This is relevant because an anti vaccination stance requires that emotion take precedent over thought, given that mentation brings the risk of reason and changing one's position based upon evidence, not emotion. Make sense? How we think is more important than what, since what we believe is always, in principle, subject to change as we learn more. We all have direct experience with this fact. If we're honest we can make a long list of beliefs we no longer hold because we admit we were mistaken. If I am pro vaccination it is possible, in principle, that a rational position is to accept a change of opinion based upon robust evidence (and become anti vaccination). The point is not what belief is held but the methods one adopts in general to form those beliefs. The word 'evidence' itself does not mean the simple amassing of data which appears to confirm something you'd rather was true. It means drawing conclusions depending upon what the data suggests. The former needs only a burst of comforting brain activity (confirmation) while the later requires consideration and honesty and is often an uncomfortable process. Hence the popularity of resorting to pure tribalism.

I'll tell you about how this was used by Mark Postles, a chiropractor I once had the (initial) pleasure of spending time with and still one of Australia's chief influential 'principled' who chooses the subversive approach of the conspiratorialist, not the transparent one expected of a professional. For those unfamiliar, the movements founder, DD Palmer, was a spiritualist who believed he'd received messages from 'the beyond', actual teachings about chiropractic, from a deceased medical doctor, a ghost (link provided). Palmer, like millions of others before and since, claimed that he'd found the panacea, in this case the cause (subluxation) and cure (faithful chiropractors to expel them) of all ailments. The pure form of chiropractic always mentioned ailments, conditions and disease but the lexicon has been altered to make it appear less mainstream or medical, and to make it appear that chiropractors operate within a different reality, truly clever marketing. The nuances of anatomy and pathology are unnecessary when you already believe you know what the problem and solution are, each time and every time. This is why TORs, like creation 'scientists', who believe themselves to be experts in anything other than the application of rhetoric and technique, are notoriously, one must consider wilfully, ignorant of what a scientific method is. If one is engaged in the process of confirmation, it is not and never will be a scientific method. Moreover, and at risk of overstating the irony of it all, it is through the cognitive sciences (which Mark believes he understands) that we now have explanations for why humans think the way we do; the neurological efficiency, and therefore fast reaction times, of many reflexes, including stupidity.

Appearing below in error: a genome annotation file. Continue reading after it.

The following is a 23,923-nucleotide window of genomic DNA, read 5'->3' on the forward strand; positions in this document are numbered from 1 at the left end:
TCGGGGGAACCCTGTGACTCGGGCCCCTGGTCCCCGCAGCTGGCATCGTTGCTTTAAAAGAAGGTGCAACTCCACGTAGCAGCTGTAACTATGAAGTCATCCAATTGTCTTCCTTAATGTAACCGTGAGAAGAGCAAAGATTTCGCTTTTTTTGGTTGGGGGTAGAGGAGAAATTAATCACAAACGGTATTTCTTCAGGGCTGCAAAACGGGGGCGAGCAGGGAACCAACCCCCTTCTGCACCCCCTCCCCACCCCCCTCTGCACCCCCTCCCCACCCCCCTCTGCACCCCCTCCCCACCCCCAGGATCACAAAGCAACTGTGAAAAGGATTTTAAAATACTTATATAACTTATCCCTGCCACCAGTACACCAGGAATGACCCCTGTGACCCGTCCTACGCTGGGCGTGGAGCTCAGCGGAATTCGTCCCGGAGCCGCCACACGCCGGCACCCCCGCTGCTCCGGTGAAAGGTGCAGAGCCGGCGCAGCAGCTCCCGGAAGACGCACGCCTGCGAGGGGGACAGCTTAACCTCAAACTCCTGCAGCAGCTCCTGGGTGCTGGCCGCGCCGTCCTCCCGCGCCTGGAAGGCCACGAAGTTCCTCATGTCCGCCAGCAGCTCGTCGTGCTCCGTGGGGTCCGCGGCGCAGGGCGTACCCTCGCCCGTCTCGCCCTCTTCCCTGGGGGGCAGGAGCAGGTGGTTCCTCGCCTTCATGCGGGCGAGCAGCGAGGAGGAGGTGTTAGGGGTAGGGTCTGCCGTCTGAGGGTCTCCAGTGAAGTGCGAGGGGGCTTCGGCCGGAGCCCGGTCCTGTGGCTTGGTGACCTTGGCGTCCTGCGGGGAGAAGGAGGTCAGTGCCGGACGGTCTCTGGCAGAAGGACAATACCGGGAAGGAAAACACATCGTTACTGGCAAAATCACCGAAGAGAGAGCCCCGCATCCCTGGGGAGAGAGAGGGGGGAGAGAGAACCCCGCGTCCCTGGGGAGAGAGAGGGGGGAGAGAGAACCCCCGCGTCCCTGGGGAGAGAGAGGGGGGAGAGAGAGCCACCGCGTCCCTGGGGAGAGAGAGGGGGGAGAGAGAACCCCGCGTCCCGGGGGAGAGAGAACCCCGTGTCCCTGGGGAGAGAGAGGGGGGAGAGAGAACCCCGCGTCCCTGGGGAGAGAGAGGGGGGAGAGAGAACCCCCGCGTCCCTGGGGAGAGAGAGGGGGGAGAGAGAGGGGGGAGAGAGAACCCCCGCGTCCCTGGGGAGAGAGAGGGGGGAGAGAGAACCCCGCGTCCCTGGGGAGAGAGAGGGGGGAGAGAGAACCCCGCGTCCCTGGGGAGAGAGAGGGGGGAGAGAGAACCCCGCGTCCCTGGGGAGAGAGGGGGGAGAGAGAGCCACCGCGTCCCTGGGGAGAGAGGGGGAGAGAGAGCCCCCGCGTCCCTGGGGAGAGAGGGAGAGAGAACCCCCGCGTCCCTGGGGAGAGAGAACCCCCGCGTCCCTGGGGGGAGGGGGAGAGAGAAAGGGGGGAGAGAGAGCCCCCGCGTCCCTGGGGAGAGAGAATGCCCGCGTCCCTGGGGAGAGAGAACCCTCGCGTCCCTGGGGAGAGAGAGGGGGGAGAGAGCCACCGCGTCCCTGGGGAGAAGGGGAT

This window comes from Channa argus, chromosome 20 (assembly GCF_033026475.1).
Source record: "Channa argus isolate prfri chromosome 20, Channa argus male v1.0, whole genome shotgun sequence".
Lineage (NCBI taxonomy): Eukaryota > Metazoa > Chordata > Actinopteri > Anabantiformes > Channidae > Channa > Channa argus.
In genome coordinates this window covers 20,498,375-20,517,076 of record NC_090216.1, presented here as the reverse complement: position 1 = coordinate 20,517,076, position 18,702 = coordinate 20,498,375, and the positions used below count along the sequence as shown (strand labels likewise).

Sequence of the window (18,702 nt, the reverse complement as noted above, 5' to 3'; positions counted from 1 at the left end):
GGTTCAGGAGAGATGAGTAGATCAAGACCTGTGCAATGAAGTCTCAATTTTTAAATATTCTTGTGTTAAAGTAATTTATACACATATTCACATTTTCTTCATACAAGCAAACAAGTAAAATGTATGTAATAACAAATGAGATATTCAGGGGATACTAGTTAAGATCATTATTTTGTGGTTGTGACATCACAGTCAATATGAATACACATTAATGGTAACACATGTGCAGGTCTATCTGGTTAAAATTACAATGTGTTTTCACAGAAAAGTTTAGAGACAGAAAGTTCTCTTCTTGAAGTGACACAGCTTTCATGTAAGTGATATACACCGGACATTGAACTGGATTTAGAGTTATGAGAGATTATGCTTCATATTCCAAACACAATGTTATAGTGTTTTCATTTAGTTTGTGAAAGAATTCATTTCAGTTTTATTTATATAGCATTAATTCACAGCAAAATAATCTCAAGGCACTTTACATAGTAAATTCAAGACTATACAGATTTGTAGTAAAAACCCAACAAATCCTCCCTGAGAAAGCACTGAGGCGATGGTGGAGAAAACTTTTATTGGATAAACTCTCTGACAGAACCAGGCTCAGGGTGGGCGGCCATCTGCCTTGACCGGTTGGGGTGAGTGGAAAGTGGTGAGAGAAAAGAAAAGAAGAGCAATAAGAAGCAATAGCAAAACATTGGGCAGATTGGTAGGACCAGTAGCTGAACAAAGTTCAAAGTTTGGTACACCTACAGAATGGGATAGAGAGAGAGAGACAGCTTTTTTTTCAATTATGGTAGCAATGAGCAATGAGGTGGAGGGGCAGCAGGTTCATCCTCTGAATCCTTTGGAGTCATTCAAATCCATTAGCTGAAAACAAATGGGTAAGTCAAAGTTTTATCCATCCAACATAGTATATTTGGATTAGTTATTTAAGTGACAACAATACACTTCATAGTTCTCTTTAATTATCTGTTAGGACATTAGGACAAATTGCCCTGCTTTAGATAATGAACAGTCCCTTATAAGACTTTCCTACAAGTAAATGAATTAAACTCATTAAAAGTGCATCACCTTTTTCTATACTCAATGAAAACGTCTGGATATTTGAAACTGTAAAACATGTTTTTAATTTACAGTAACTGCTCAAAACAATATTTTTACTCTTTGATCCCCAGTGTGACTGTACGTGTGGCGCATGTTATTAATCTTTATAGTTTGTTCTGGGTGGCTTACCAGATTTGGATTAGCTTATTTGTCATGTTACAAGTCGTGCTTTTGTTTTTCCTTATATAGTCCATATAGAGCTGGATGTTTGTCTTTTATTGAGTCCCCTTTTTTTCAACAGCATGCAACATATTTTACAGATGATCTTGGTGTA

There's a thread of honesty in traditional chiropractic if not all traditional chiropractors. It states that subluxations cause all problems because it prevents communion between the individual's innate intelligence (your soul) and the universal intelligence (God concept). These days, unfortunately, chiropractors of all bents avoid the elephant in the room. If you want to pretend to be working with magic (and therefore needless of contemporary knowledge and understanding) you should be free to do so. However if you desire to be a registered health professional, who is ethically bound to think and act based on, not in spite of, evidence, you shouldn't. Conning the public into believing that any of this is scientifically justified is unethical. Until around the age of 40, I harboured my own supernatural beliefs and felt that I kept those personal beliefs separate from practice. So while I accepted the possibility of the chiropractic Major Premise, I did not consider it kosher to underpin my education and livelihood with an idea which honesty told me I had no way of demonstrating. While I wanted it to be true there was nothing but belief to show for it. At the same time I was becoming more scientifically literate, considering further study into pain science, which eventually led into cognition. The experience of pain is a 'centrally mediated' phenomenon which takes part in the same regions of the brain that manufacture the feeling of certainty of belief in things that may or may not exist - illusions). In science we refer to 'theory', not just any idea but a carefully thought out explanation for observations which is testable or falsifiable (examinable). Any scientific theory can be shown to be inaccurate or false in principle but that which cannot be found, and therefore not examined, can form no part of science. If we did allow such a rule then absolutely any claim could be considered scientific, reducing the whole enterprise to farce. I experienced a considerable cognitive dissonance at the time. I knew that the evidence for the supernatural (spirits, afterlives, reincarnation, universal forces, etc) amounted to opinion and that this was explained remarkably well through cognitive science (pareidolia, pattern recognition, hallucination, brain reward systems, survival mechanisms, etc). I was also increasingly aware that ethics expected a professional to be 1. up with contemporary knowledge and 2. not to use their position to manipulate or coerce a patient. Professional ethics essentially places the practitioner on the lower rung and expects us to be transparent, the very thing that 'principled' chiropractors (and anti vaxxers) claim is the problem with 'Big' pharma/government/medicine/etc. Traditional chiropractic was now hypocrisy with its philosophy designed to keep practitioners and students comfortably ignorant of that fact and educational levels suitably low.